How is climate change affecting Earth right now?

Thwaites Glacier
Credit: NASA Earth Observatory

Predictions of future climate change are often dire, but they can be difficult for us to really comprehend. Annual average temperatures several degrees above what we’re used to, rising sea levels, and more severe storms and drought cycles are all in our future, and it's sometimes hard to imagine how these things will impact our lives.

This week, European and American political leaders issued new reports aimed at helping us all imagine these scenarios a little more clearly. Both highlight the economic impacts of flooding, farm yields, human health and mortality, and other effects. The European Union’s Joint Research Centre says climate change could cause €190 billion in losses and 200,000 heat-related deaths, for instance.

The American report, called "Risky Business," opens on a photo of post-Hurricane Sandy Seaside Heights, N.J., with a roller coaster in the water. It says higher sea levels combined with storm surges will likely bring the average annual cost of coastal storms to $3.5 billion, a $2 billion increase. It also says to expect crop losses of 10 to 20 percent, among many other dire predictions.

All these negative effects are in our future if we do nothing, the reports say. But climate change is also very much in our present. Humans are already having an impact on the Earth, and you can see it happening now, no imagination required. Here are four big ways in which climate change is already affecting our planet.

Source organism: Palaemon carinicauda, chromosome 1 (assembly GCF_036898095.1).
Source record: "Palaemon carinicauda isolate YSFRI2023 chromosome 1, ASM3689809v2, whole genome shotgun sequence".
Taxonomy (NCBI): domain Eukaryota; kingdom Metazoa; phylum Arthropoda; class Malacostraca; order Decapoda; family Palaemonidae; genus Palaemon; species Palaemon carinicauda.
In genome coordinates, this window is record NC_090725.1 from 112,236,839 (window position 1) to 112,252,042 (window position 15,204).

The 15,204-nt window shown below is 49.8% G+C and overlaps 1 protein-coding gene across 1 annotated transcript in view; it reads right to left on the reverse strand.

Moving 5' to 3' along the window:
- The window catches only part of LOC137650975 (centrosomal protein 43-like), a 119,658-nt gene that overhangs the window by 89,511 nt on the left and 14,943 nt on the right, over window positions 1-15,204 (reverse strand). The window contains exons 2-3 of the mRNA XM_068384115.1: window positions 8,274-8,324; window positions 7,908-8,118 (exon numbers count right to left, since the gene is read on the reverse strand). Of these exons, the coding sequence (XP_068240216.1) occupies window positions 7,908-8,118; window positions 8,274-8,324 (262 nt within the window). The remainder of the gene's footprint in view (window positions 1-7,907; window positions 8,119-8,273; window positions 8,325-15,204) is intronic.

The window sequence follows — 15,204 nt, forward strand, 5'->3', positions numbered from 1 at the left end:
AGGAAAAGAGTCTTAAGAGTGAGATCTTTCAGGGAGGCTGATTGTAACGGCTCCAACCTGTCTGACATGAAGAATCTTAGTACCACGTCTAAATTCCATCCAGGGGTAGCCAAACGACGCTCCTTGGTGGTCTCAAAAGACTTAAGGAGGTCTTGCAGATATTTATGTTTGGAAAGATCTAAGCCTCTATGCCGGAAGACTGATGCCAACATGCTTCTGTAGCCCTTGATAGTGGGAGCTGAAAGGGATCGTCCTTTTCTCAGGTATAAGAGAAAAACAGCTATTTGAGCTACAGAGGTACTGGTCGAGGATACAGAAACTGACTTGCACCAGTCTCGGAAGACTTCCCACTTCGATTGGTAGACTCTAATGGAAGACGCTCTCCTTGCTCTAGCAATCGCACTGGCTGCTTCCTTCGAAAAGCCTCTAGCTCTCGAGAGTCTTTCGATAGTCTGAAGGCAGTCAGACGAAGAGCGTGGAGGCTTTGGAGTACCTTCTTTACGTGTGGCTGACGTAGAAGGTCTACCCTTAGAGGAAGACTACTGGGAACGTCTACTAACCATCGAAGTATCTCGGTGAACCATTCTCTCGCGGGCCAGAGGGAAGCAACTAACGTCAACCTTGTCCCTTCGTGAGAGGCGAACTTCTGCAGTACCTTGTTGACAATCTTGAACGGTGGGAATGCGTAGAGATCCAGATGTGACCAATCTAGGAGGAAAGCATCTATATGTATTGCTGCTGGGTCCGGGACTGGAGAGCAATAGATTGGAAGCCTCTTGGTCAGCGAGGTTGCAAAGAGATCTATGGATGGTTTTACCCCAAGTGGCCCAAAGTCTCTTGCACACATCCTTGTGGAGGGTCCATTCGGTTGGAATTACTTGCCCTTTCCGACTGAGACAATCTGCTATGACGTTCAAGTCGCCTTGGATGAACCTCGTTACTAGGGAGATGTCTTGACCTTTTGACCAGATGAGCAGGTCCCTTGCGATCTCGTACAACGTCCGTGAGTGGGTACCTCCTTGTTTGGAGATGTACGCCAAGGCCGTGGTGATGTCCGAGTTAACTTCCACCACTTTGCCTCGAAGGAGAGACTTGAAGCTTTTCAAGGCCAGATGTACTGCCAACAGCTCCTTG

Glaciers are Melting, Often Irreversibly

A late spring this year brought an avalanche of bad glacier news. The West Antarctic Ice Sheet has started to collapse, starting a centuries-long process that will culminate in sea levels 15 feet higher than they are now. There is nothing we can do about it.

“Previously, when we saw thinning we didn't necessarily know whether the glacier could slow down later, spontaneously or through some feedback,” says Ian Joughin, a glaciologist at the University of Washington’s Applied Physics Laboratory. "In our model simulations, it looks like all the feedback tends to point toward it actually accelerating over time; there’s no real stabilizing mechanism we can see."

Warmer polar water is melting the glacier’s underside, which is weakening the entire floating shelf. It’s no surprise, given earlier findings that the entire Antarctic has been warming up for 60 years. The average temperature of the coldest days on the Antarctic Peninsula has soared by 14°C, which correlates with atmospheric carbon dioxide levels, according to a 2011 study

Plants and Trees are Flowering Earlier

Around the world, growing seasons are changing, especially in the middle and high latitudes on Earth. This is partly due to an earlier spring and partly because of a later fall, according to the Intergovernmental Panel on Climate Change.

“Leaf unfolding and flowering in spring and summer have, on average, advanced by 1-3 days per decade in Europe, North America and Japan over the last 30 to 50 years,” the IPCC says.